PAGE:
As the mating member is further inserted into the sealing component 106, it encounters a slit 326. Generally the slit 326 is a piercing of the sealing component 106 thereat, such as resulting from inserting a round needle into the sealing component 106 to result in the slit 326. The slit 326 may thus in one embodiment be round or partially round in shape. It is noted that a slight gap is depicted between the needle 110 and the sealing component 106 in FIG. 3D so that the slit 326 can be more clearly depicted in FIG. 3D. However, in actuality, this gap may not be present.

Prior to the mating member reaching the slit 326, the interior surface 320 of the sealing component 106 defines a seal with itself as indicated by the arrows 338 in FIG. 3C. That is, elastomeric material 302 of the sealing component 106 exerts sufficient force at both sides of the slit 326 to define the seal indicated by the arrows 338 in FIG. 3C. This seal prevents fluid at the bottom side of the sealing component 106 from escaping or leaking.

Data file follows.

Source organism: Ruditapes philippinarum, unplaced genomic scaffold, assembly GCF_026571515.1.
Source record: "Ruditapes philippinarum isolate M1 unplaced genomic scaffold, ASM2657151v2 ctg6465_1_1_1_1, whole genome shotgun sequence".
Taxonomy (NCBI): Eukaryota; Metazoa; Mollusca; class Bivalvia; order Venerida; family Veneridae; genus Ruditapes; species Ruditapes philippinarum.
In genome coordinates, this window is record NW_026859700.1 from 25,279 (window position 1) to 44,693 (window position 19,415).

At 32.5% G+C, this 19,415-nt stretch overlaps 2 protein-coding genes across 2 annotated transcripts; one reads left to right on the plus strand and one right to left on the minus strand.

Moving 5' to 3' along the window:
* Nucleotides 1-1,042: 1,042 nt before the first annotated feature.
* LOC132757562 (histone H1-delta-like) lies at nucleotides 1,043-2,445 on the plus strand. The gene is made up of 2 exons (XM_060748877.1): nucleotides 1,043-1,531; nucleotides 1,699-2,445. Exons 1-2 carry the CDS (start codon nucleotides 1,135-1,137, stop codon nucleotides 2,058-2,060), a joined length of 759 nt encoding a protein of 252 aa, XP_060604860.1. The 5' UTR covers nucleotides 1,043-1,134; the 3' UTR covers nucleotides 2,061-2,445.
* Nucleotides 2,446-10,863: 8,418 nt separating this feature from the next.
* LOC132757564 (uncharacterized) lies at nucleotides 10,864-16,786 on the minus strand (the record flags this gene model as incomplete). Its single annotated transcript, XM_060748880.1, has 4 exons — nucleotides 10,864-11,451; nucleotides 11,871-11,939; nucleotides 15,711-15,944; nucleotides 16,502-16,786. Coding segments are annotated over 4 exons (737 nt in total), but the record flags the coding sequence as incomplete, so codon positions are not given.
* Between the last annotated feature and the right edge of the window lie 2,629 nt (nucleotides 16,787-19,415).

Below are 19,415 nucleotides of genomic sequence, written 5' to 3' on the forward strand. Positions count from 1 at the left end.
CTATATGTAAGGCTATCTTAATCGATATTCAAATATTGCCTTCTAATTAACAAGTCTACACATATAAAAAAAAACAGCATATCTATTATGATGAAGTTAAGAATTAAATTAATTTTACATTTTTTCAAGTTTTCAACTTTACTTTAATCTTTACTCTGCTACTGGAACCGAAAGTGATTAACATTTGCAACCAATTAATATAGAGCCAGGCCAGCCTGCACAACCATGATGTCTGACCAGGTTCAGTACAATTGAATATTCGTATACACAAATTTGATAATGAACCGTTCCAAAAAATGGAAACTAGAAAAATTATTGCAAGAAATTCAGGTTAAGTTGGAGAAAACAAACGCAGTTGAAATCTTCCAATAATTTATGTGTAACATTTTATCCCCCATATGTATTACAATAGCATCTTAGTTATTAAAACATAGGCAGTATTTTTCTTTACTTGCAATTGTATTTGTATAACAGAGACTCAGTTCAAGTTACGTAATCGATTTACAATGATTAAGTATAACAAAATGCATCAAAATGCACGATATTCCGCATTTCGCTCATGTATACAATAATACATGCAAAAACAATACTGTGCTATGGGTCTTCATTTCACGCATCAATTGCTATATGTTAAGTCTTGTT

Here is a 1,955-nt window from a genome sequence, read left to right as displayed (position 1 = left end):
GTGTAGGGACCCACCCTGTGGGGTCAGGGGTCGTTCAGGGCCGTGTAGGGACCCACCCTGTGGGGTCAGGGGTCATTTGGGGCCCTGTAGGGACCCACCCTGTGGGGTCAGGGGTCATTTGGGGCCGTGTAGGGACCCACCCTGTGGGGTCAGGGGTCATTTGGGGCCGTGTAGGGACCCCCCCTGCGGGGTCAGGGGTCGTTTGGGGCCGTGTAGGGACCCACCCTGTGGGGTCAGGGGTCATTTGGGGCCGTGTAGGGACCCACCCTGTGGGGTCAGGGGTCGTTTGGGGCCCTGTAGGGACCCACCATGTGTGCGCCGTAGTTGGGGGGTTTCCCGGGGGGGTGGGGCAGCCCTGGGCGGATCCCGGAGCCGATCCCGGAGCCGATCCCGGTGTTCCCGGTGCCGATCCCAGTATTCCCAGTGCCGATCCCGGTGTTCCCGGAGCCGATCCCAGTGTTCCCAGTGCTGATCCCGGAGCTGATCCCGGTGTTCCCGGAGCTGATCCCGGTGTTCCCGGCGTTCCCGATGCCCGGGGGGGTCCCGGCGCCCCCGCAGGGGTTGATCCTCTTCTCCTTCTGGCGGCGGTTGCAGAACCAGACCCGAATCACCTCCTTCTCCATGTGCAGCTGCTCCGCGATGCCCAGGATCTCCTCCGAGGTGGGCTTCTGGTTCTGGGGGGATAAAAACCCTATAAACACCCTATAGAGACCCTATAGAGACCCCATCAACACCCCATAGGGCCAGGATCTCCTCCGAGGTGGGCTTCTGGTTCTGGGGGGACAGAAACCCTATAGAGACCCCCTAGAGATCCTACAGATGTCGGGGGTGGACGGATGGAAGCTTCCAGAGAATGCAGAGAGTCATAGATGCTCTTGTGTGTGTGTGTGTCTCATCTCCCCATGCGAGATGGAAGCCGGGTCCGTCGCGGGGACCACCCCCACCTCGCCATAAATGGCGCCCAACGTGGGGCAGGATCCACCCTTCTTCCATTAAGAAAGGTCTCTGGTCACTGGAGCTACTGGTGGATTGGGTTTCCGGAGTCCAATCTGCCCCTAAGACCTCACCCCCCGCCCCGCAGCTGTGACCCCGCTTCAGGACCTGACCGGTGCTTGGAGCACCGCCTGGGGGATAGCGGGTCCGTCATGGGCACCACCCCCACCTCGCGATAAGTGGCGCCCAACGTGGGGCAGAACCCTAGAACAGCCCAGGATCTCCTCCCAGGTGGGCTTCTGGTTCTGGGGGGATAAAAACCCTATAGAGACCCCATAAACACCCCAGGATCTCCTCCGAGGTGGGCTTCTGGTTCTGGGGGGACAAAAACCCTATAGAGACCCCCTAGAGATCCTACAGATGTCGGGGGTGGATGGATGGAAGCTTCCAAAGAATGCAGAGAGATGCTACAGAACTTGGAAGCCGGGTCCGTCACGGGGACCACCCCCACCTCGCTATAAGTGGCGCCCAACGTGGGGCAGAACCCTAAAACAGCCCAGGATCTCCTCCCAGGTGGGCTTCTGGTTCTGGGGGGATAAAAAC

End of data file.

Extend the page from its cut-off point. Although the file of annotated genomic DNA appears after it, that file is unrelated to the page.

Once the mating member encounters the slit 326, it pushes through and past the slit 326 to reach the fluid at the other side of the sealing component 106, to access this fluid. The interior surface 320 of the sealing component 106 defines another seal, indicated by the arrows 322 in FIG. 3D, with the mating member once the mating member has been pushed through the slit 326. Thus, there are two seals defined between the interior surface 320 of the sealing component 106 and the mating member: the seal identified by the arrows 324 in FIG. 3D, and the seal identified by the arrows 322 in FIG. 3D.

Having two seals defined between the interior surface 320 of the sealing component 106 and the mating member inserted into the sealing component 106 provides for redundancy. If one of the seals should fail, the other seal is still present to prevent fluid leakage or escape. Furthermore, the seals indicated by the arrows 322 and 324 are defined because the elastomeric material 302 at these portions of the interior surface 320 are pushed or compressed into a compression region 328. The compression region 328 is a groove or notch removed from or otherwise fabricated within, and defined by, the interior surface 320 so that the elastomeric material 302 can compress into the region 328 when these seals are being defined.